Boulders, Books, Boats and Bogs

I bet you can’t wait for more of me banging on about August in West Cork – so let’s get to it! Our week has involved all of the above, and I resisted the urge to add the word Bryophytes to the title. You’re welcome.

The boulders? Shorthand for Boulder Burials, just one of the ancient monuments we visited this week with Konstanza and Christiana, two of the artists in residence with the Crespo Foundation. They are both from Greece and collaborate on documentary and sound-based projects, and Konstanza is also an archaeologist. It was great fun to introduce them to some of our favourite sites on the Mizen, from rock art to wedge tombs, standing stone and boulder burials. 

And then it was time for the Rare Book Fair, the brainchild of Holgar (below) and Nicola, who run, respectively, Inanna Rare Books and the Antiquity Bookshop and Plant-based Cafe. This is the inaugural fair and it took place out at the luscious Inish Beg Estate. 

We love Inish Beg – nothing beats a good wander in the gardens and woods there – but even though we’ve been there several times, we were unprepared for the sheer magic of just getting to the book fair from the car park, all part of the experience.

Of course we couldn’t come away without a few books, but the best part was just chatting to the booksellers – a passionate and knowledgeable group – and sitting outside sipping a cold drink and leafing through our purchases with other like-minded folk. Bliss!

This book fair has the potential to become a very enjoyable permanent part of the West Cork Festival scene and I hope it does. On to Ballydehob and the annual Boat Gathering, or Cruinniú na mBád. Here’s my account of it in 2017 and in 2019 I had the wonderful experience of travelling in one of the boats with my friend Jack. 

This is just a fantastic community event. The whole village gathers on the quay, there’s music and burgers and the crack is mighty. But it’s the sight of the boats, in full sail, coming up the bay on the rising tide, that is the big draw and takes us back to the days when this was a common sight. 

And talking of boats and Ballydehob, we also took part in Inbhear, a sensory experience featuring the pedalos which used to be a common sight in Ballydehob Bay many years ago. Check out Robert’s post for his account of this – it was lovely.

That leaves us with bogs . . . and the first of these was to attend, in the attractive surrounding of Glebe Gardens in Baltimore, a local production of By the Bog of Cats (above), a play by Marina Carr, loosely based on the Greek tragedy of Medea. This is a powerful, multi-layered and haunting story of betrayal, abandonment, longing and revenge. It debuted in the Abbey Theatre in 1998 and has had many international productions (think Broadway and West End) since then. The Director, Terri Leiber, elicited outstanding performances from her cast, and the standing ovation at the end of the evening was well-deserved.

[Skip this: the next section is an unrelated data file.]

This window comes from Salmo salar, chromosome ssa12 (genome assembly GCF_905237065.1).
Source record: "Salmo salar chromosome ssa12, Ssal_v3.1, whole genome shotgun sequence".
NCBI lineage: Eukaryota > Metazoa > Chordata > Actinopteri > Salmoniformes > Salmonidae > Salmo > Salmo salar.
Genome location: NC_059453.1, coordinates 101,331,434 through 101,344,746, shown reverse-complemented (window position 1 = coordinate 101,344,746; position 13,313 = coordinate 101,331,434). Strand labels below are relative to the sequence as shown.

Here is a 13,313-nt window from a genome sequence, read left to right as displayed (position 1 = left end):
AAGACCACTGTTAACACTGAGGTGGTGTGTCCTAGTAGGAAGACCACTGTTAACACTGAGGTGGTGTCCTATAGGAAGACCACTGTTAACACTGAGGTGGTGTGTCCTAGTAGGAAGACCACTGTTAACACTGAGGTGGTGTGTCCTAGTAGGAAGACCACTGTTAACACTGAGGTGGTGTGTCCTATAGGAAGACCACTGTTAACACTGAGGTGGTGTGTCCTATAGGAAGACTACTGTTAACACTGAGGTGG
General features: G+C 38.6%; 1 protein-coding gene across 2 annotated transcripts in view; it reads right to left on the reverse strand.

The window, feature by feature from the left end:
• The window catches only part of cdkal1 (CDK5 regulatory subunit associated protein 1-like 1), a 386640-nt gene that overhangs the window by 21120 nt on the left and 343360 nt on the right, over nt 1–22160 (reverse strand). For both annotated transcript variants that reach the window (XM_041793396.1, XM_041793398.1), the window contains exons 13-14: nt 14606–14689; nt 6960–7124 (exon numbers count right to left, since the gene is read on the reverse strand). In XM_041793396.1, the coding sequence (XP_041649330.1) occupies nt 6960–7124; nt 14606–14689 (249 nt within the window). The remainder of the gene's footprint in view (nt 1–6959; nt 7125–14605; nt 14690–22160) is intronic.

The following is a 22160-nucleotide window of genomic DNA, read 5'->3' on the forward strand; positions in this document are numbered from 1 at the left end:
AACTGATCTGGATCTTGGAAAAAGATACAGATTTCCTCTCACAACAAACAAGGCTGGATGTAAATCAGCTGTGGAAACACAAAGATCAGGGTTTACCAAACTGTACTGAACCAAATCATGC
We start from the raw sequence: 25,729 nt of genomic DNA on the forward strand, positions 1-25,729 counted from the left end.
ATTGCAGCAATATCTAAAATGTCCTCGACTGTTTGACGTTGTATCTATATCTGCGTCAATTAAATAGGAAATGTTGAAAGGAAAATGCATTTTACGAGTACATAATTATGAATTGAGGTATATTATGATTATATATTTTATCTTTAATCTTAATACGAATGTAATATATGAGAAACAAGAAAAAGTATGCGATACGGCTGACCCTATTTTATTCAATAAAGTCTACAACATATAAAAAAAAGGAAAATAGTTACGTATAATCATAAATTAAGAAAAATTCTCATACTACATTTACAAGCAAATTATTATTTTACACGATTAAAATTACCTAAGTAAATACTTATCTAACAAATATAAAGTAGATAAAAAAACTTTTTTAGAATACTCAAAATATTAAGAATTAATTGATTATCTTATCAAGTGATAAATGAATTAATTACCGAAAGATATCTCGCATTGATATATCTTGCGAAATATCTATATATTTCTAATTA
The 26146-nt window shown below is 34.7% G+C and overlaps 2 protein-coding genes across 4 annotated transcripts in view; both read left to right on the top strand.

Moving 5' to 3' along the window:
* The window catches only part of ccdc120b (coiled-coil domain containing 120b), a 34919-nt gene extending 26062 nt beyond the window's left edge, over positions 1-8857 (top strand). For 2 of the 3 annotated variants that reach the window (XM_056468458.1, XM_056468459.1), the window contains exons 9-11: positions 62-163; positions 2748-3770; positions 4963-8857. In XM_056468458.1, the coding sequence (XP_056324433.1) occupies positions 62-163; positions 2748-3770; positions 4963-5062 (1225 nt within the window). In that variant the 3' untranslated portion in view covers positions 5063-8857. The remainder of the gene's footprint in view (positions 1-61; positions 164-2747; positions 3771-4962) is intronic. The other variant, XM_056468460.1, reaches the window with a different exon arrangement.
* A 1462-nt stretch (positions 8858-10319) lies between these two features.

And the second bog? That was today, and although not the first event of the Ellen Hutchins Festival, it was the one that kicked it off for Robert, me and my sister, Aoibhinn, visiting from Dublin. Led by eminent botanist Rory Hodd, and provided with hand lenses, we tramped over the high land above Bantry, on a quest to understand more about heathland and boggy environments.

Rory is an acknowledged expert in this area, and it’s a real privilege to be on a walk with him. He knows everything, but manages to make it all accessible to the layperson. He explained how mosses, bryophytes, lichens, heathers and other plants interact to form the complex ecosystem that make up heathland and bogs.

I now know that ‘sedges have edges’ is not a reliable rule of thumb, and that the Purple Moor-grass that almost defines the winter bog landscape in West Cork (called Fionnán, or blond grass) actually decreases bio-diversity, and that one handful of plants can contain several different species of mosses (including invasive ones from New Zealand!) and liverworts!

And all of this in the most glorious landscape, with a view down all three peninsulas, the Mizen, Sheep’s Head, and the Beara, with a prehistoric wedge tomb at one of the high points (along with Ireland’s most unsympathetically located electricity pole) just to add some non-botanical interest.

The Ellen Hutchins Festival continues all week, and you can still get tickets to many events. The one I play a part in, as MC, is on Friday. It’s called Seaweed and Sealing Wax 2, and it charts the correspondence between Ellen and Dawson Turner, continuing from Part 1 last year. It’s free but you have to register. Hope to see you there – come and say hello.

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